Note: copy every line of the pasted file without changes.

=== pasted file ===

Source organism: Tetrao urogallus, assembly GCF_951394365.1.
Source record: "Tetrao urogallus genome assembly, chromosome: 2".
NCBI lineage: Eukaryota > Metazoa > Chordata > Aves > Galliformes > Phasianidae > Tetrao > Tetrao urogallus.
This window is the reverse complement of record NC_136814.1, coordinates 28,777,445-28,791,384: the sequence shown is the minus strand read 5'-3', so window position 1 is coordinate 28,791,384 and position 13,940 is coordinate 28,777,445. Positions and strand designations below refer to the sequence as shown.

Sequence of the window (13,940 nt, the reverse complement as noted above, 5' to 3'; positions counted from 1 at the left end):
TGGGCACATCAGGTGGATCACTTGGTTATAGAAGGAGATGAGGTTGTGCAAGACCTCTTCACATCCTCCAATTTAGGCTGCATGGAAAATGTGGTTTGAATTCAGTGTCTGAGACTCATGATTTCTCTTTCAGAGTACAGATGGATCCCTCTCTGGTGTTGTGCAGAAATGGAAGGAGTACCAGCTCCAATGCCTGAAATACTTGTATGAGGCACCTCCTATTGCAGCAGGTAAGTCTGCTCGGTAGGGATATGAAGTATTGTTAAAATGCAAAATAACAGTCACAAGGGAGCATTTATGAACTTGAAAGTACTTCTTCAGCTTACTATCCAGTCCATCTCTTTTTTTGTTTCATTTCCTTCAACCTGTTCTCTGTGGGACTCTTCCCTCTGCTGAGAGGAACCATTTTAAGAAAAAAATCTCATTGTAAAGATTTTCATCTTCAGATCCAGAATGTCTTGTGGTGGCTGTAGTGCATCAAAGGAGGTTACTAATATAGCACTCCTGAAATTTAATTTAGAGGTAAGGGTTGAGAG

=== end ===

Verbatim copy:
Source organism: Tetrao urogallus, assembly GCF_951394365.1.
Source record: "Tetrao urogallus genome assembly, chromosome: 2".
NCBI lineage: Eukaryota > Metazoa > Chordata > Aves > Galliformes > Phasianidae > Tetrao > Tetrao urogallus.
This window is the reverse complement of record NC_136814.1, coordinates 28,777,445-28,791,384: the sequence shown is the minus strand read 5'-3', so window position 1 is coordinate 28,791,384 and position 13,940 is coordinate 28,777,445. Positions and strand designations below refer to the sequence as shown.

Sequence of the window (13,940 nt, the reverse complement as noted above, 5' to 3'; positions counted from 1 at the left end):
TGGGCACATCAGGTGGATCACTTGGTTATAGAAGGAGATGAGGTTGTGCAAGACCTCTTCACATCCTCCAATTTAGGCTGCATGGAAAATGTGGTTTGAATTCAGTGTCTGAGACTCATGATTTCTCTTTCAGAGTACAGATGGATCCCTCTCTGGTGTTGTGCAGAAATGGAAGGAGTACCAGCTCCAATGCCTGAAATACTTGTATGAGGCACCTCCTATTGCAGCAGGTAAGTCTGCTCGGTAGGGATATGAAGTATTGTTAAAATGCAAAATAACAGTCACAAGGGAGCATTTATGAACTTGAAAGTACTTCTTCAGCTTACTATCCAGTCCATCTCTTTTTTTGTTTCATTTCCTTCAACCTGTTCTCTGTGGGACTCTTCCCTCTGCTGAGAGGAACCATTTTAAGAAAAAAATCTCATTGTAAAGATTTTCATCTTCAGATCCAGAATGTCTTGTGGTGGCTGTAGTGCATCAAAGGAGGTTACTAATATAGCACTCCTGAAATTTAATTTAGAGGTAAGGGTTGAGAG